Sunday, October 08, 2006

Payin’ the Bills with Your D&D Skills

Yeah, this looks like it’s for real:

“So my friends and I, successful professionals, were considering hiring a GM full time but we don't know much much to pay such a person.” – Ian Noble

Don’t laugh. The idea’s not as crazy as it might look at first. When you consider how many people want a good RPG experience versus how many people actually seem to be having them, you can easily see how good GMing is, in fact, a scarce resource. I certainly didn’t have to search long or hard to find a thread like this. Economics teaches us that scarcity creates demand, and markets generally form to satisfy those demands. I’ve certainly gotten far more, and better entertainment, from an afternoon playing RPGs than I usually expect from a movie or TV show. Even bad gaming is consistently better than most TV.

This does, however, bring up all sorts of questions about the dynamics of gaming. How much of a good game comes from the players, and how much is the responsibility of the GM? If the players are paying the GM, that implies the onus of fun lies squarely on the GM’s shoulders. A paid GM will have to provide quality entertainment to keep the players, and the cash, coming. But if the players are unwilling to do a minimum of homework themselves, such as keeping up with notes in the game, maintaining their character sheets, or even learning the rules of the game, there’s nothing even the best GM can do to entertain them. It’s a bit more like having a personal trainer than a paid entertainer. A lot of what you get out comes from what you put in.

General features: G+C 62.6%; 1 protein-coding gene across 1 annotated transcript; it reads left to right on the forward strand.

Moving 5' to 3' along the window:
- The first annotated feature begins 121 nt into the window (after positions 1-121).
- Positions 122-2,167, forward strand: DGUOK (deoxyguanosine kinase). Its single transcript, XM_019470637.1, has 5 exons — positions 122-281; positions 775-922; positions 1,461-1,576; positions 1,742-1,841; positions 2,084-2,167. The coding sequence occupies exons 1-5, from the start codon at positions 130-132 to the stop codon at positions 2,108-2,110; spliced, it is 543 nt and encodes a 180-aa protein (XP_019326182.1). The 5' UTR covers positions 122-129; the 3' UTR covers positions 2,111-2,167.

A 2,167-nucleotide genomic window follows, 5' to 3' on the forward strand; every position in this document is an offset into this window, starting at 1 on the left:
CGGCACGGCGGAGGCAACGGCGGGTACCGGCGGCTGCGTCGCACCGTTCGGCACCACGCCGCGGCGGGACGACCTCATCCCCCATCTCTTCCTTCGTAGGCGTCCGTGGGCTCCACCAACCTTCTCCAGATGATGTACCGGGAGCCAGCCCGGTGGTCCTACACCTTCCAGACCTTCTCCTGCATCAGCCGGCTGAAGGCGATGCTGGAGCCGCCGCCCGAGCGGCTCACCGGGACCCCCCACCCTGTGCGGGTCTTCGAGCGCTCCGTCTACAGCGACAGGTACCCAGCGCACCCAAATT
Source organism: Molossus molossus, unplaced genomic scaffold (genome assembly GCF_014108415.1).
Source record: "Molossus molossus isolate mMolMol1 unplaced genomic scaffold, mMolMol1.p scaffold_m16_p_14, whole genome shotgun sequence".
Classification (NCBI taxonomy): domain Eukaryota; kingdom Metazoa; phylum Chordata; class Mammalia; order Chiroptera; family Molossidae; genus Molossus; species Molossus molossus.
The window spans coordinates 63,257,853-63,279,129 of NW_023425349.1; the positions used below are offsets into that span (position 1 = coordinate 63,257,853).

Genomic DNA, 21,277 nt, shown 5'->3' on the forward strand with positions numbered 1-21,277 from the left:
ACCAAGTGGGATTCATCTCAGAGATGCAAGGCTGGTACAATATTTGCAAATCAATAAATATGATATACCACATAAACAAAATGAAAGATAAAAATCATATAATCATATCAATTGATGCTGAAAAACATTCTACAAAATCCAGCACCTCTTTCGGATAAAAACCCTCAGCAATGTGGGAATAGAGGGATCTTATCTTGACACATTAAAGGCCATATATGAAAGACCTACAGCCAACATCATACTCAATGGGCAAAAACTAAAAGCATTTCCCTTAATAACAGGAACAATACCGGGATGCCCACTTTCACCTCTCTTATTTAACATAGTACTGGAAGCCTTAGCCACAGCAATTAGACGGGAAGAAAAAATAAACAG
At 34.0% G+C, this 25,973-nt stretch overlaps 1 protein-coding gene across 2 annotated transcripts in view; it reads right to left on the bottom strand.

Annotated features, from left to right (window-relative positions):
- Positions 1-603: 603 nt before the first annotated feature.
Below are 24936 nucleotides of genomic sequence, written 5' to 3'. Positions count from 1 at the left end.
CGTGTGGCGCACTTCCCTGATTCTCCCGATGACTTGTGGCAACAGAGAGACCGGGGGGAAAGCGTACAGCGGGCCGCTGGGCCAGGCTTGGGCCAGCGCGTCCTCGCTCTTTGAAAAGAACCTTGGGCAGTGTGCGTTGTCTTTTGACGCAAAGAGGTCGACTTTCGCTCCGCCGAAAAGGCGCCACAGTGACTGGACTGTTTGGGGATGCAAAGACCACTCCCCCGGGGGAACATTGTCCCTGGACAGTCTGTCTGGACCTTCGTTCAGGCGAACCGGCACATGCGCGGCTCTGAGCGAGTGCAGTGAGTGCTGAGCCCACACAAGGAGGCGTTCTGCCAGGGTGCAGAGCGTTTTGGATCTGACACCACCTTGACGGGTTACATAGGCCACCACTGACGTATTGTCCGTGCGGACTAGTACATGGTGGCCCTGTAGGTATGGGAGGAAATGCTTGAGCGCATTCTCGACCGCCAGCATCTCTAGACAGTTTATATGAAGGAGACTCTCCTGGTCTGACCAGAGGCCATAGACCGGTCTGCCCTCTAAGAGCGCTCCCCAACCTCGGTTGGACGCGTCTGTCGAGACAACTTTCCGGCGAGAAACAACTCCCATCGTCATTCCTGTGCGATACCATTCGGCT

And I don’t think money like this would ruin the game. Most of the world’s greatest art was done for pay. Bach composed most of his organ pieces while he was employed as a church organist. Shakespeare was a professional playwright who fully expected to reap a percentage of the Globe’s box office. Michelangelo not only got paid to paint the ceiling of the Sistine chapel, but was practically forced to do so at sword’s point.

If you believe that “true art” springs only from the unsullied inspiration of unfettered artists, then art isn’t what you think it is. Cash and sex have been the root inspirations of almost everything now considered a classic.

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